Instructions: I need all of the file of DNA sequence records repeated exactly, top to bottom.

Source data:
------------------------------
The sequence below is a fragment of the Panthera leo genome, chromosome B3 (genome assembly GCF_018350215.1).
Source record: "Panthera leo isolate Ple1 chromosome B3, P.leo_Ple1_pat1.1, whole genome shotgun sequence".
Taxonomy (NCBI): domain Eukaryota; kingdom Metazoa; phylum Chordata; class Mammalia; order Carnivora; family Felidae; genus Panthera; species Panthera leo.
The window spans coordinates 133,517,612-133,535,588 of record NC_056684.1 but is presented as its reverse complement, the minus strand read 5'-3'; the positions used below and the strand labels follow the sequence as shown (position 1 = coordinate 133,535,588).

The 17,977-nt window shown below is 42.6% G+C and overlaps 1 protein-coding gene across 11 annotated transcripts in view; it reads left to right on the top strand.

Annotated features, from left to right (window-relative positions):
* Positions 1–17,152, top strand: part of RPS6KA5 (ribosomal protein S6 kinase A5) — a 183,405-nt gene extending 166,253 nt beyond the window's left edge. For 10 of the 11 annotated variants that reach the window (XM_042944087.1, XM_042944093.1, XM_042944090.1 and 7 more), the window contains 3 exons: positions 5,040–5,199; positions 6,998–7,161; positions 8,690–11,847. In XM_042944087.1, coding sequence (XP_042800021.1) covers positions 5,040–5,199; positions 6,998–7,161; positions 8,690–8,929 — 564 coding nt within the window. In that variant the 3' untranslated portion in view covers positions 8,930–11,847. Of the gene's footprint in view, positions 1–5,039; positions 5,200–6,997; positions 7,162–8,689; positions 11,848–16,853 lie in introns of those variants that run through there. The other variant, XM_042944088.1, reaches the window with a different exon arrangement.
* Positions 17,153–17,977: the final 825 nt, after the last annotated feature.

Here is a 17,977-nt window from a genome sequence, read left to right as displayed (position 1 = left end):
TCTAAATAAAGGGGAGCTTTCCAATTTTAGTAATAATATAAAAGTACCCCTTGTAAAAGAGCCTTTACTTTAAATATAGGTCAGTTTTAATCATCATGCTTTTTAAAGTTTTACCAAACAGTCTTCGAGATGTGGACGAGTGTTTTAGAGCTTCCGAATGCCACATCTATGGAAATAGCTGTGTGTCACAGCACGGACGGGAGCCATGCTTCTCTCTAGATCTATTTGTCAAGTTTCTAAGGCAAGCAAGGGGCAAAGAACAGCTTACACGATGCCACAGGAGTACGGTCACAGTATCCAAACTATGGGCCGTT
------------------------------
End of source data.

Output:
The sequence below is a fragment of the Panthera leo genome, chromosome B3 (genome assembly GCF_018350215.1).
Source record: "Panthera leo isolate Ple1 chromosome B3, P.leo_Ple1_pat1.1, whole genome shotgun sequence".
Taxonomy (NCBI): domain Eukaryota; kingdom Metazoa; phylum Chordata; class Mammalia; order Carnivora; family Felidae; genus Panthera; species Panthera leo.
The window spans coordinates 133,517,612-133,535,588 of record NC_056684.1 but is presented as its reverse complement, the minus strand read 5'-3'; the positions used below and the strand labels follow the sequence as shown (position 1 = coordinate 133,535,588).

The 17,977-nt window shown below is 42.6% G+C and overlaps 1 protein-coding gene across 11 annotated transcripts in view; it reads left to right on the top strand.

Annotated features, from left to right (window-relative positions):
* Positions 1–17,152, top strand: part of RPS6KA5 (ribosomal protein S6 kinase A5) — a 183,405-nt gene extending 166,253 nt beyond the window's left edge. For 10 of the 11 annotated variants that reach the window (XM_042944087.1, XM_042944093.1, XM_042944090.1 and 7 more), the window contains 3 exons: positions 5,040–5,199; positions 6,998–7,161; positions 8,690–11,847. In XM_042944087.1, coding sequence (XP_042800021.1) covers positions 5,040–5,199; positions 6,998–7,161; positions 8,690–8,929 — 564 coding nt within the window. In that variant the 3' untranslated portion in view covers positions 8,930–11,847. Of the gene's footprint in view, positions 1–5,039; positions 5,200–6,997; positions 7,162–8,689; positions 11,848–16,853 lie in introns of those variants that run through there. The other variant, XM_042944088.1, reaches the window with a different exon arrangement.
* Positions 17,153–17,977: the final 825 nt, after the last annotated feature.

Here is a 17,977-nt window from a genome sequence, read left to right as displayed (position 1 = left end):
TCTAAATAAAGGGGAGCTTTCCAATTTTAGTAATAATATAAAAGTACCCCTTGTAAAAGAGCCTTTACTTTAAATATAGGTCAGTTTTAATCATCATGCTTTTTAAAGTTTTACCAAACAGTCTTCGAGATGTGGACGAGTGTTTTAGAGCTTCCGAATGCCACATCTATGGAAATAGCTGTGTGTCACAGCACGGACGGGAGCCATGCTTCTCTCTAGATCTATTTGTCAAGTTTCTAAGGCAAGCAAGGGGCAAAGAACAGCTTACACGATGCCACAGGAGTACGGTCACAGTATCCAAACTATGGGCCGTT